What I wanted: A corrective emotional experience to How Shakespeare Changed Everything, which I hated.
Why I didn’t read Will in the World, which I own and still haven’t read, rather than going to the library to get this: Y’all, I don’t know. I felt like a how their reputation happened sort of a book.
My satisfaction level: Moderate. To be fair I don’t think I’d have felt any different if I’d read Will in the World, and perhaps less satisfied because it wouldn’t have been the sort of book I was in the mood for, which, again, was a how their reputation happened sort of book. I am mad for that kind of book. I could read twenty jillion of them. Even if they’re not super awesome, they still always contain interesting tidbits.
An interesting tidbit: In the olden days, when the Puritans receded and they brought back theater (no theater and no Christmas! what the hell, Puritans?), Charles II licensed two theaters only to produce Dramas. They were the only legitimate theaters in the land, so if any theater besides these two licensed ones tried to put on Othello, they’d get slapped with whatever sorts of penalties Charles II meted out in the olden (but non-Puritan) days. However, the other theaters could do other sorts of performances, like variety shows or puppet shows or I suppose pantos if they wanted to and if they had pantos back then. So the other theaters would cleverly have plays but intersperse them with songs, making like it was a variety show. Cunning. Jack Lynch implies this might be the reason pretentious theater people (at least all the ones I encountered in high school) hate musical theater. I don’t know if that’s actually the reason, but I choose to believe that it is because it has a good anecdote to go with it, and I like anecdotes.
If this review seems desultory, that’s because the book was desultory. This was intended. Jack Lynch wasn’t (if I understand him correctly) trying to write something comprehensive and scholarly, but just to give a sense of the broad arc of Shakespeare lovin’ in its various manifestations over the centuries. So like, there’s a chapter on abridging and bowdlerizing Shakespeare, there’s a chapter on Shakespeare fakes (I felt clever for knowing about all of these from Contested Will), and so forth. Because of my insatiable appetite for books like this, I wanted every one of the chapters to be like six times longer than it was, and I got frustrated with the way the chapters would just, just, just end! They’d just end, before I was done enjoying them! Before I’d had my fill of reading quotes from people back in the day about how much they all love Shakespeare.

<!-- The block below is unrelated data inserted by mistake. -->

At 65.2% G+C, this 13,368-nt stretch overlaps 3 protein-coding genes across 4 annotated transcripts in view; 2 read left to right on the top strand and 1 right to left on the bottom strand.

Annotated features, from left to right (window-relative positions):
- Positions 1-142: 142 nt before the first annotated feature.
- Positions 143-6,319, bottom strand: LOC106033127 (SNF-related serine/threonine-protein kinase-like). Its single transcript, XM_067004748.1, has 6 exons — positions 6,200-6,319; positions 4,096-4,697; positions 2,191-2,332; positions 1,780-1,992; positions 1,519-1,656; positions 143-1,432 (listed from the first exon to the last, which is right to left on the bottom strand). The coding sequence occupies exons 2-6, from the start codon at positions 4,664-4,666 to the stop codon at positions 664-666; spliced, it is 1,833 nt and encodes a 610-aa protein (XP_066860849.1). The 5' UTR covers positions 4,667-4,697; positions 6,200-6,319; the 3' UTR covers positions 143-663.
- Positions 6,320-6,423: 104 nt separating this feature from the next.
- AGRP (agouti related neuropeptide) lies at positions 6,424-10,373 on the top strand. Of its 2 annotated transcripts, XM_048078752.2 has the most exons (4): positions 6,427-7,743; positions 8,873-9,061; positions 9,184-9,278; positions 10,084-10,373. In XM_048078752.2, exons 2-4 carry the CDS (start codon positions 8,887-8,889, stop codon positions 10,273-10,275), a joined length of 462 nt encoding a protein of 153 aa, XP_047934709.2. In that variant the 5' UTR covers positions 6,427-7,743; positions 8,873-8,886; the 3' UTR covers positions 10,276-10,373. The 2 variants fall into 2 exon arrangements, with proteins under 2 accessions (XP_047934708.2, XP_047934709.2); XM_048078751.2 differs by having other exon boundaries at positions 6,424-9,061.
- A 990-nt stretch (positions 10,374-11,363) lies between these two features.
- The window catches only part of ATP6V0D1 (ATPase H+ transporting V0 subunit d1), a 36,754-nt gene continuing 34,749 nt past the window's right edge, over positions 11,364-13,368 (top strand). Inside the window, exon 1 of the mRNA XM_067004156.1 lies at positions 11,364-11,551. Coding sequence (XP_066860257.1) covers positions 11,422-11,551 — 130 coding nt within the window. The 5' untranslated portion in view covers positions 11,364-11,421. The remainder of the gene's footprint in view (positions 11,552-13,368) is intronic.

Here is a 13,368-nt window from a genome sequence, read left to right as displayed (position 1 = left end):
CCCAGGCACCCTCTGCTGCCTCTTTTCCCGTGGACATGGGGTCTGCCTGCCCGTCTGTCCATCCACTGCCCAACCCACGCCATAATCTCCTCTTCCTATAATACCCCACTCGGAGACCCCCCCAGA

Hm, it seems from this that I’m definitely recovered from the fight I was in with Shakespeare over Taming of the Shrew. I should get back on that project of reading all Shakespeare’s plays in order. If I could just read one reasonable, clear-eyed explication of Taming of the Shrew, I’d feel infinity times better. Maybe I should stop delaying gratification and just read Shakespeare the Thinker already, which has been sitting on my shelf and in the back of my mind for over a year now. It looks so great! It looks so clear and reasonable! I want to read it so much, so that Shakespeare and I can definitely be friends again and I can carry on reading all his plays in the order he wrote them, but on the other hand I feel like I’ll get more out of Shakespeare the Thinker if I’ve already read all of Shakespeare’s plays. CONUNDRUM.